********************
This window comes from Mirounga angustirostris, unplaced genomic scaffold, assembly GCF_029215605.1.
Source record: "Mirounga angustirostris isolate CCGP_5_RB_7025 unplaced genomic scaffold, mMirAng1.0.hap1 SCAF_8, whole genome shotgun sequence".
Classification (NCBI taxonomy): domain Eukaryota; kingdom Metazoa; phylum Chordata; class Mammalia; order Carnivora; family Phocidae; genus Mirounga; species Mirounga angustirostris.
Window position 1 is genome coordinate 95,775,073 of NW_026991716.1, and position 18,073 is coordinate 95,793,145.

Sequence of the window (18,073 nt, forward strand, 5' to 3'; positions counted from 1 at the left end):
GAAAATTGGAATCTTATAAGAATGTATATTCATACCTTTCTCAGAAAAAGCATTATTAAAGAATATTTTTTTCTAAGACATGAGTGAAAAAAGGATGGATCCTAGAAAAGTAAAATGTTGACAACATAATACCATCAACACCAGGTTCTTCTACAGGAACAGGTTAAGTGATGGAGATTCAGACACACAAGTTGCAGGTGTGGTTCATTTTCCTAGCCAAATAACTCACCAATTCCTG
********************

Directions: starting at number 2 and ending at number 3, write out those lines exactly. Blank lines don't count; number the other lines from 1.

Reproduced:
Source record: "Mirounga angustirostris isolate CCGP_5_RB_7025 unplaced genomic scaffold, mMirAng1.0.hap1 SCAF_8, whole genome shotgun sequence".
Classification (NCBI taxonomy): domain Eukaryota; kingdom Metazoa; phylum Chordata; class Mammalia; order Carnivora; family Phocidae; genus Mirounga; species Mirounga angustirostris.